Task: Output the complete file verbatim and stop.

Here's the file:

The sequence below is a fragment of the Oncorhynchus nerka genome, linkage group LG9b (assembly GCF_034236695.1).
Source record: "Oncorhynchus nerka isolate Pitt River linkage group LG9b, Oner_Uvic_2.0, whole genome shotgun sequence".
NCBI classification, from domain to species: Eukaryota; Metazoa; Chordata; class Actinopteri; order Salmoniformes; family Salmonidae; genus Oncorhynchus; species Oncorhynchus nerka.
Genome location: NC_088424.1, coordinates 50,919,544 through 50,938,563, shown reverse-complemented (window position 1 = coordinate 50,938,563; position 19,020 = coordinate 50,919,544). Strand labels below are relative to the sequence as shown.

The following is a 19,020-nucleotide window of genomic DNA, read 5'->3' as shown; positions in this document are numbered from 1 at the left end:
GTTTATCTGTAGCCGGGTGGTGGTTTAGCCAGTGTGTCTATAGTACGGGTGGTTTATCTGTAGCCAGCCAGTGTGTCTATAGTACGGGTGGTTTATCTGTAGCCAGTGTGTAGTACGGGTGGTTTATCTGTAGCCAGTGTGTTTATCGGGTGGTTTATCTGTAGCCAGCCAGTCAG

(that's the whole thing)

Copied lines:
The sequence below is a fragment of the Oncorhynchus nerka genome, linkage group LG9b (assembly GCF_034236695.1).
Source record: "Oncorhynchus nerka isolate Pitt River linkage group LG9b, Oner_Uvic_2.0, whole genome shotgun sequence".
NCBI classification, from domain to species: Eukaryota; Metazoa; Chordata; class Actinopteri; order Salmoniformes; family Salmonidae; genus Oncorhynchus; species Oncorhynchus nerka.
Genome location: NC_088424.1, coordinates 50,919,544 through 50,938,563, shown reverse-complemented (window position 1 = coordinate 50,938,563; position 19,020 = coordinate 50,919,544). Strand labels below are relative to the sequence as shown.

The following is a 19,020-nucleotide window of genomic DNA, read 5'->3' as shown; positions in this document are numbered from 1 at the left end:
GTTTATCTGTAGCCGGGTGGTGGTTTAGCCAGTGTGTCTATAGTACGGGTGGTTTATCTGTAGCCAGCCAGTGTGTCTATAGTACGGGTGGTTTATCTGTAGCCAGTGTGTAGTACGGGTGGTTTATCTGTAGCCAGTGTGTTTATCGGGTGGTTTATCTGTAGCCAGCCAGTCAG